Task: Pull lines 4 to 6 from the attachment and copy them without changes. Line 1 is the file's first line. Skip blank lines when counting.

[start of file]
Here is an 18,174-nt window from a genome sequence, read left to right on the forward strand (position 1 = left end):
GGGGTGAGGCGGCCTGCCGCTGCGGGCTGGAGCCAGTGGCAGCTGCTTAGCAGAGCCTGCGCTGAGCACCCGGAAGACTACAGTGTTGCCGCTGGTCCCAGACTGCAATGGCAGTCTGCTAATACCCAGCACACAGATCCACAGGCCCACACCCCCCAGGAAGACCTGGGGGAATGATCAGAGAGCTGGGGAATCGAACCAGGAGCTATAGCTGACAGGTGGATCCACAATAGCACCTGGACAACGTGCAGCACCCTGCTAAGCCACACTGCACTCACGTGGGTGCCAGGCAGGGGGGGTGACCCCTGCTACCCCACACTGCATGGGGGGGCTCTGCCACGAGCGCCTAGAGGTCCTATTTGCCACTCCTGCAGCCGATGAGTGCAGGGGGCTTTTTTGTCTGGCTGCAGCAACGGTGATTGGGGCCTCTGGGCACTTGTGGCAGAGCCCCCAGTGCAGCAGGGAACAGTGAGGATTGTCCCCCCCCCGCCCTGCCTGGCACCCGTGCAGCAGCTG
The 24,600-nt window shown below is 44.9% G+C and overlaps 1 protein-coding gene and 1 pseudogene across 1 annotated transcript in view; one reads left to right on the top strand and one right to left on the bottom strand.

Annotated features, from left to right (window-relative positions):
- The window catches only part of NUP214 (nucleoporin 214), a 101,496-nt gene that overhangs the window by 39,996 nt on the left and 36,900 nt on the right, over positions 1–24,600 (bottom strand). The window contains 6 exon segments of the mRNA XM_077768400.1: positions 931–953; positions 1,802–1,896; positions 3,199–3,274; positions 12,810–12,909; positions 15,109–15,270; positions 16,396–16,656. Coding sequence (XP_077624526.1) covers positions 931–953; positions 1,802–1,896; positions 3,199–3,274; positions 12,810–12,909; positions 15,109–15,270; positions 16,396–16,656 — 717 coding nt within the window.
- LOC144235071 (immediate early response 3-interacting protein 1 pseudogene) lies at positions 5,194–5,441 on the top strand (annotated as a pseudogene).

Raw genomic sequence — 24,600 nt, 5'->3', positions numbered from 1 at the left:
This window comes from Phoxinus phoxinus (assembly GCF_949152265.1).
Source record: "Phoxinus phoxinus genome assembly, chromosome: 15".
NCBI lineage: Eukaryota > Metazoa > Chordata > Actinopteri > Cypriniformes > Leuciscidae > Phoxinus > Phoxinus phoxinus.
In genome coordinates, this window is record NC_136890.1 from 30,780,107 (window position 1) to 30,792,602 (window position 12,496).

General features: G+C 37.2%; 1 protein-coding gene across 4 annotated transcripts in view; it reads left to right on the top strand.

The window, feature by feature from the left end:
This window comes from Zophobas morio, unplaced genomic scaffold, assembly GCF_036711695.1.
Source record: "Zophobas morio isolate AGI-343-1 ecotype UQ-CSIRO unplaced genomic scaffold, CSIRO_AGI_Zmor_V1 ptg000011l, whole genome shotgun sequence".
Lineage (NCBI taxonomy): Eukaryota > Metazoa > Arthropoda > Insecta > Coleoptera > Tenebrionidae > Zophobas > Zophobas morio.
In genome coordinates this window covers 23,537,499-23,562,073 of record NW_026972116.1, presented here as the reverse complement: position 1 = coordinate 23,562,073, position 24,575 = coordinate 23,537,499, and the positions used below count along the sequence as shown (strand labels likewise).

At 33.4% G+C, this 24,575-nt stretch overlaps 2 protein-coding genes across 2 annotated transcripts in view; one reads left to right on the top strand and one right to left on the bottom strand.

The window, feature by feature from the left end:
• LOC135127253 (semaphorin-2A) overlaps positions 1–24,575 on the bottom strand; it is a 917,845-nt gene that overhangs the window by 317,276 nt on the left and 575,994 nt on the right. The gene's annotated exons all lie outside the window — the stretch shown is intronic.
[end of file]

Annotated features, from left to right (window-relative positions):
- The window catches only part of NUP214 (nucleoporin 214), a 101,496-nt gene that overhangs the window by 39,996 nt on the left and 36,900 nt on the right, over positions 1–24,600 (bottom strand). The window contains 6 exon segments of the mRNA XM_077768400.1: positions 931–953; positions 1,802–1,896; positions 3,199–3,274; positions 12,810–12,909; positions 15,109–15,270; positions 16,396–16,656. Coding sequence (XP_077624526.1) covers positions 931–953; positions 1,802–1,896; positions 3,199–3,274; positions 12,810–12,909; positions 15,109–15,270; positions 16,396–16,656 — 717 coding nt within the window.
- LOC144235071 (immediate early response 3-interacting protein 1 pseudogene) lies at positions 5,194–5,441 on the top strand (annotated as a pseudogene).